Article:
This is a program that explores time and counterpoint.
Bach’s 15 Two-Part Inventions are pieces that he wrote in 1723 as a guide for keyboard players. It shows how to play counterpoint, beginning with two voices, one in each hand. The first note played is middle C and from that note on, Bach introduces us to techniques such as one voice imitating the other, or inverting what the other voice just played (essentially playing it upside down), or harmonizing in parallel motion. He shows what types of musical ideas best suit different treatments, how a melody can be broken into fragments and built up again. And in his preface he wrote that one of the most important lessons was for the keyboard player to learn how to play in a cantabile style, which means to make the machine of the keyboard sound like a human voice. How does the keyboard player do this? Amongst many ways, by feeling a physical distance between the notes, the way one feels when one reaches for a note to sing. By feeling the rhythm as being flexible, never fully rooted on the downbeat, but dancing agogically, giving a rhythmic shape as well as a melodic one, the player can achieve a cantabile sound.
Nico Muhly based You Can’t Get There From Here on fragments from the Fitzwilliam Virginal Book, which is a collection of music by early English composers written two generations before Bach. Muhly’s music is very much about motives that are repeated and evolve, changing harmonic shape and rhythmic emphasis. Sometimes the music breaks away from meter entirely, allowing the performer free rein to play with the fragments. Counterpoint is explored in a section Muhly labels a “three-part exercise” midway through the work.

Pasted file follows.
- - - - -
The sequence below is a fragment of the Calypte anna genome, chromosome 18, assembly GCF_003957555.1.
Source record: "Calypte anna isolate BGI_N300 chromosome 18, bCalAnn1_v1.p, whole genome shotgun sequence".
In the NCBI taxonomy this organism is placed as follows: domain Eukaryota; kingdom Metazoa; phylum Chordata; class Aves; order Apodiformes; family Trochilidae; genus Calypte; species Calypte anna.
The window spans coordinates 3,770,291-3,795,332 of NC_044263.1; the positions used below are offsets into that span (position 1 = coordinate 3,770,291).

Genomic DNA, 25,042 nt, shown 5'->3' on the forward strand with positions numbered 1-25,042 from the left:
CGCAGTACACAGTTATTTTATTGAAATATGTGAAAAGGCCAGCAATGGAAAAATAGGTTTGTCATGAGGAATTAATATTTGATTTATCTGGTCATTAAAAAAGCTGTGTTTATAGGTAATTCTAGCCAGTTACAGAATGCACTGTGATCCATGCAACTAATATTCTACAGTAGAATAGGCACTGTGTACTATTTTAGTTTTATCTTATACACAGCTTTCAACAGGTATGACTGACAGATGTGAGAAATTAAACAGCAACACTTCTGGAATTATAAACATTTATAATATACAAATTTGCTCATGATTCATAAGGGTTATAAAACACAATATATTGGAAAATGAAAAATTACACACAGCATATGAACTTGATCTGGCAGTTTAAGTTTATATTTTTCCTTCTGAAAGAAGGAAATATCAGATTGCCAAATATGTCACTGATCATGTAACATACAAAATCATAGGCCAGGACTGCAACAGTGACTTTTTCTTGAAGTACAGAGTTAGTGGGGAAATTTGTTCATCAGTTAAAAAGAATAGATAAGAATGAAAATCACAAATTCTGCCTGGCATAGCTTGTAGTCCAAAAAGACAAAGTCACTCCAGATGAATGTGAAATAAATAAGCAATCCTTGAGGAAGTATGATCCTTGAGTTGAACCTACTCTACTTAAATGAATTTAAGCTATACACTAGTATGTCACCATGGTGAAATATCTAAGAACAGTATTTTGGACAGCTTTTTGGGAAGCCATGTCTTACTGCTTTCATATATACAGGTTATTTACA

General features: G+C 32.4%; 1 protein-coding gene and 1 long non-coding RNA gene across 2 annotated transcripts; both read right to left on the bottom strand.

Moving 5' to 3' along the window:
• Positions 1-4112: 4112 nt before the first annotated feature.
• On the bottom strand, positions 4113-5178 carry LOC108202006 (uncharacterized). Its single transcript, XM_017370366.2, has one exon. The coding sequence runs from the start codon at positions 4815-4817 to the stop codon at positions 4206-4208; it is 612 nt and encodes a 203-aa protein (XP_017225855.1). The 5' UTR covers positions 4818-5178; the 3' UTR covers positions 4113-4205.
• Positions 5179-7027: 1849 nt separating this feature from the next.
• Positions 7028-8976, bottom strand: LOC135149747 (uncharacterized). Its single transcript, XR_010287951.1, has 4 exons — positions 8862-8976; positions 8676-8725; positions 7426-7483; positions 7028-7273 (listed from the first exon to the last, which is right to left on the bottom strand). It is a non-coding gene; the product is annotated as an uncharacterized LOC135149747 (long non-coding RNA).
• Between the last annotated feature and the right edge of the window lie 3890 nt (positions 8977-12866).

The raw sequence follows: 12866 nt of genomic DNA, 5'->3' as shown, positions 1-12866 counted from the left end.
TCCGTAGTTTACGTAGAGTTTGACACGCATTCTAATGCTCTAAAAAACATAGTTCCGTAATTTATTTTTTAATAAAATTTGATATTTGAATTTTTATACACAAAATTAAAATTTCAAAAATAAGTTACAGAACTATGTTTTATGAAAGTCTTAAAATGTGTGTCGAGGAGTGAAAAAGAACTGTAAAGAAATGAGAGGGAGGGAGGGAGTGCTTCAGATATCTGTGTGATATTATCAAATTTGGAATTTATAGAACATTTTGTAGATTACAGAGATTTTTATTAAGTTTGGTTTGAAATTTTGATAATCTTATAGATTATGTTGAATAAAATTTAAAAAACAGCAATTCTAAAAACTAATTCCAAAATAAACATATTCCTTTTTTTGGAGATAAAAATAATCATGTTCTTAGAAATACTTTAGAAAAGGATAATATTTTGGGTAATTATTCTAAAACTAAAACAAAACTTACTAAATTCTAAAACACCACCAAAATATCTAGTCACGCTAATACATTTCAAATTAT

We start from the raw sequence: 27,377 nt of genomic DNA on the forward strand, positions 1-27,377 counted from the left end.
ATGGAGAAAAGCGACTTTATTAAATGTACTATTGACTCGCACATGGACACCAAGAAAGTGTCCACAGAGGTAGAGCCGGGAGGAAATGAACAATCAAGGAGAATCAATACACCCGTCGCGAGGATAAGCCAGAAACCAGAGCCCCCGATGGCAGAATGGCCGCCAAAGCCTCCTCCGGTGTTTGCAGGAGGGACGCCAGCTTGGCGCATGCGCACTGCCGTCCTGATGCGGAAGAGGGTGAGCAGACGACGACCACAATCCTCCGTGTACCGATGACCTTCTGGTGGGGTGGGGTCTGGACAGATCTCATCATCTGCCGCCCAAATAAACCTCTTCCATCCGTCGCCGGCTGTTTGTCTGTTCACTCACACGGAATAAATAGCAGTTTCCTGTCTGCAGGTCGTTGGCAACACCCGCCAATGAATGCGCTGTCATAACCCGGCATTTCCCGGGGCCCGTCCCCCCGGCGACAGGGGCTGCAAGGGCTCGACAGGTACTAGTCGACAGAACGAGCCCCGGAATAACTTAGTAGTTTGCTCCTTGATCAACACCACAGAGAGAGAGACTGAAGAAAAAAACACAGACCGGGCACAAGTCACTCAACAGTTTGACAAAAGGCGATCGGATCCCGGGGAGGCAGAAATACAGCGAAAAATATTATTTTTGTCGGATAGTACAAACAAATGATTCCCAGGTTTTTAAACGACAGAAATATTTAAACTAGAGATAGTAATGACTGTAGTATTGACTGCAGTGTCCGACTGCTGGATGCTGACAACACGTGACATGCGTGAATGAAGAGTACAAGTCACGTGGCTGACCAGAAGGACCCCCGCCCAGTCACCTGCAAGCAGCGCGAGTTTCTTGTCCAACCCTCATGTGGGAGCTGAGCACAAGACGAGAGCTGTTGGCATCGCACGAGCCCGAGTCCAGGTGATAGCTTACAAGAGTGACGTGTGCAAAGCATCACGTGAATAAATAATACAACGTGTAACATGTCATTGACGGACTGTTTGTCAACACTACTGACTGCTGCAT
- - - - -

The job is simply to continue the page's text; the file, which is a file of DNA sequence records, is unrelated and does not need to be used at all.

In Eine Kleine Mitternachtmusik, George Crumb takes keyboard counterpoint to another level and creates a small ensemble in the piano, requiring the pianist to manipulate multiple lines, each with a different keyboard technique. His use of the “extended” piano opens our ears to sounds that we may not have realized lay dormant in the instrument. There is a repeated rhythmic motive that is played by a mallet striking the crossbars. There are glissandi (like a harp) across the strings, and melodies plucked by the finger tip and the finger nail. There is even a part for the pianist to shout while playing on the keys, creating harmonics within the piano and playing glissandi on the strings. Additionally, Crumb frequently writes sequences of motivic ideas, much in the same way that Bach did in his Inventions.
Beethoven’s last piano sonata returns to Bach in its contrapuntal writing and the chorale-like arietta of the second movement. But the irregularity that is implicit in Bach’s music is in plain view in Beethoven’s. It is music that is moving beyond the constraints of tonality and rhythm. The tempo shifts constantly, eluding easy mathematical certainty, and the pulse of the variations mysteriously expands and contracts. It seems as though the music loses its center, trying to hang on to its Bachian formality but not able to confine itself to the rules of meter and counterpoint.
The sonata ends with strangely beautiful layers of sound created by a continuous trill surrounded by a melody and ostinato. Tonight I hear this as a counterpoint to the entire program – the multiple lines shown to us by Bach, the repetitive ostinato within a three-voice texture reminiscent of Muhly, the eerie trilling and layering reminiscent of Crumb. It spins off into the distance and then manages to find a way home, back to C.